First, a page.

In Jamaican folklore we have been told by Granny that “bad luck always comes in threes”, and even though some may doubt this, recent events may be seen as some kind of portent of impending danger. In these scenarios of somewhat measurable probabilities there is a strong possibility of three variables coinciding, so this is one reason for actuarial calculations.
So in early June I wrote about the need for reassessment of variables in elements of disaster likelihood, and the outcomes of coincidental challenges occurring in the same timeframe. In much the same way that insurance policies that must name specific risks are the norm, then I contend that man-made events now warrant increasing attention.
In addition to the normal risks of fire, flood, hurricanes, earthquakes, motor vehicle accidents, accidental death, industrial malfunctions, there are still some emerging events that have not been listed on many client contracts. Basically these are the ones impacted by location and other conditions within the compass of other nearby operations. These are man-made hazards in that they are created by humans but their negative impact is felt in a wider area than their own.
These are risks that people research in like manner to predicting ten winners on a single day at Caymanas Park. Examples include the risk of a gasoline storage and delivery facility right next to a fireworks factory. Regulators of land use, developments, and factories fall within the ambit of safety that should be carefully exercised. A recent example of a condominium collapse in Florida is a warning of a lack of due diligence in specific areas.
A second set of perils go beyond the previous asset and safety previously mentioned, and are man-made and continue to emerge every day. We didn’t have many of these 30 years ago; however advances in technology have led to the frequency of these entering our vocabulary. Words like cyber-security, firewalls, ransomware, cloud storage, password protocols, the dark net, cyber scamming, worms, information wipeouts, and stolen identity are emerging every day.
A third set is yet to be accurately quantified, and that is the hostility of humans on and in their own habitat — our planet Earth. The accurate effects of pollution, harmful residential practices, harmful industrial practices, and the risks posed by all of these are all being studied in their infancy. We do not have thousands of years of data to determine the timelines to total destruction. Our calculations for example, global warming seems to be too conservative and sea levels appear to be only one of interactive variables moving towards a cataclysmic series of events. Armageddon could be a real prophetic situation.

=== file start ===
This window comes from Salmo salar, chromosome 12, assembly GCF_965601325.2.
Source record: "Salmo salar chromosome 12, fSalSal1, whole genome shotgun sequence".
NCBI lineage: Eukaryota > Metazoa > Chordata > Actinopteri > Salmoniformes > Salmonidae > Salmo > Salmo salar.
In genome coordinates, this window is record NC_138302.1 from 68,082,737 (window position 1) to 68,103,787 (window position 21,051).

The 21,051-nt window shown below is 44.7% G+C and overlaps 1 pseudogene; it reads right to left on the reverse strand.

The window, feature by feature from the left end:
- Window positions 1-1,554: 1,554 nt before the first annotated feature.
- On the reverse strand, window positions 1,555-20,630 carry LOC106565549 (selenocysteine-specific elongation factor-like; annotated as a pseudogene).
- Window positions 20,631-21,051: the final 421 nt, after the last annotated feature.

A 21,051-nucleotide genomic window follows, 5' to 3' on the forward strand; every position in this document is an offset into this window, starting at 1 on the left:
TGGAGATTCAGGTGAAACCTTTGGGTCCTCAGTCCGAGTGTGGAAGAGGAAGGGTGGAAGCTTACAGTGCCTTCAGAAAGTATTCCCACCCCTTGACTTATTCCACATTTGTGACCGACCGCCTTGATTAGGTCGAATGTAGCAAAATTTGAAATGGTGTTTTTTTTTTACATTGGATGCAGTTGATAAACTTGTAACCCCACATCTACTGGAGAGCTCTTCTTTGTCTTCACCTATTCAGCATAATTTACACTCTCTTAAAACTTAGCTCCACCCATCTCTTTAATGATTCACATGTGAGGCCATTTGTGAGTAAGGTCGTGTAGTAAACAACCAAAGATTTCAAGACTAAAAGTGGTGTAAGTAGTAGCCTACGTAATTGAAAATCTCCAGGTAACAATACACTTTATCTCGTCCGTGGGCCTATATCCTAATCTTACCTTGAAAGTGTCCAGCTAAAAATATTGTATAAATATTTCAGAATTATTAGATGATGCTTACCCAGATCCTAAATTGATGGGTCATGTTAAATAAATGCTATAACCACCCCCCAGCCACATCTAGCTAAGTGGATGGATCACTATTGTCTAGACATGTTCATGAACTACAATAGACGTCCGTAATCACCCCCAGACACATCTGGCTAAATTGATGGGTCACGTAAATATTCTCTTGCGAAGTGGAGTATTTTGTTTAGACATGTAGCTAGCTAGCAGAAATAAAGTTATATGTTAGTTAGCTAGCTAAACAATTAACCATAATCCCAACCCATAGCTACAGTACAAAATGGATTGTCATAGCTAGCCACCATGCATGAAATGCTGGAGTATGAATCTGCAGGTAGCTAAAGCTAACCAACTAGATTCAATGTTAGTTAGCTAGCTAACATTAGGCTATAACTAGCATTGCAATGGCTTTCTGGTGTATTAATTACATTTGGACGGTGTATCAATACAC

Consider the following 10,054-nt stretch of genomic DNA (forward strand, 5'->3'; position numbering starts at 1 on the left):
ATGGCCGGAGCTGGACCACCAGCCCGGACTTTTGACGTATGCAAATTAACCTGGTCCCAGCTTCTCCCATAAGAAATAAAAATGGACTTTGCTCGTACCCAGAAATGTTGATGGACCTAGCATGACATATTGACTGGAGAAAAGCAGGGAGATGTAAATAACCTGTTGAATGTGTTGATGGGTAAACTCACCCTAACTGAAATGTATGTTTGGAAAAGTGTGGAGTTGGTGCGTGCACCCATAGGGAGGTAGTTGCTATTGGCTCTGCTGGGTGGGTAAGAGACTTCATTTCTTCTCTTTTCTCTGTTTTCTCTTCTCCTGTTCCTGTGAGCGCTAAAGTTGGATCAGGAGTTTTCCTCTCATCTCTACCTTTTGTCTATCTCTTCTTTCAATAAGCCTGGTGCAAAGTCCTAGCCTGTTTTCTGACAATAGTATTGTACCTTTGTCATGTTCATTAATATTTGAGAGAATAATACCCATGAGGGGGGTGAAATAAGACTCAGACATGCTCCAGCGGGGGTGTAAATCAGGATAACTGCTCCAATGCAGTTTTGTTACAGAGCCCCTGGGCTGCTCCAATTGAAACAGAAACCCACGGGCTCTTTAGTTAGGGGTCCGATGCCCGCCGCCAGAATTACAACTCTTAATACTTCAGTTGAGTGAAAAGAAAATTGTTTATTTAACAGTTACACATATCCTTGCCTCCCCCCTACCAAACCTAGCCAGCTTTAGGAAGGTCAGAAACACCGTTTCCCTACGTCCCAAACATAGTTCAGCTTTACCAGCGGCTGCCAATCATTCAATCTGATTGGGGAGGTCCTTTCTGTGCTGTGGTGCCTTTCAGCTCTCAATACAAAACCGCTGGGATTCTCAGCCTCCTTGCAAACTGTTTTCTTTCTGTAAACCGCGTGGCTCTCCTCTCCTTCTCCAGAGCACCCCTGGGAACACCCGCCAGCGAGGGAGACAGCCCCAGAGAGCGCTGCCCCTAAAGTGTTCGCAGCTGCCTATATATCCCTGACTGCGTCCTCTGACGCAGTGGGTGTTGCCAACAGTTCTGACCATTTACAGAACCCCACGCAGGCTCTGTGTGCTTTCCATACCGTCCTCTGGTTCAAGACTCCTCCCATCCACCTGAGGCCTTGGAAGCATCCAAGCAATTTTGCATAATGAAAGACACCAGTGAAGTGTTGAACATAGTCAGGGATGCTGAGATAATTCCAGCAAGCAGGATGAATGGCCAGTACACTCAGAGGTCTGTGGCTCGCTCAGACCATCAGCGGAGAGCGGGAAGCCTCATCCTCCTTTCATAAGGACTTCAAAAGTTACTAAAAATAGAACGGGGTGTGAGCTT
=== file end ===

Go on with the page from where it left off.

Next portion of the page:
So we return to Granny’s advice. On the predictable side are the politicians. My advice and opinion of the beginning of June encompassed COVID-19, earthquakes, and storms/hurricanes, and the possibility of combinations of these seemed to pale in the face of popular national celebrations, parties, and the reliance of popularity rather than good sense and strong leadership.
But strong leadership is the major factor in legacies and memories.
There was no referendum when Britain declared war on Germany in 1939, or when British children were removed from industrial cities to the countryside when the German Luftwaffe bombed the productive places making war supplies.
Sir Winston Churchill — not remotely a man without faults — did not seek popularity, rather he chose the survival of his people. Will the same sentiments inure to our prime minister, or will he be the man to be remembered as the one who took no firm decisions and let thousands of Jamaicans party themselves to death?
There is turmoil, revolution, strongly expressed dissent, and death on every continent and as the reality seeps in, the copycats will be emboldened to emulate those sentiments and actions.
COVID-19, the earthquake, the tropical storm and flooding, are not the only regional news. The Government of St. Lucia changed peacefully; the President of Haiti was assassinated; Prime Minister Ralph Gonsalves was hit by a thrown missile; and Prime Minister Andrew Holness was “cussed out” on social media. What is the Caribbean coming to? Turmoil rears its head on every continent, “things fall apart, the centre cannot hold, and mere anarchy is released”. —William Butler Yeats.
There is no balm in Gilead and the churches are silent. The private sector is waiting on the Government to take decisions that private enterprise need for their own survival. Doctors and nurses are beginning to speak out and challenge the slow speed of decision-making; scientists are enforcing their professional expertise. Business persons are quietly moving to new services and products and new markets unknown to the vagaries of Jamaican governments.
A new wave of dissent is coming, and this current government may be facing the real tsunami of public perception.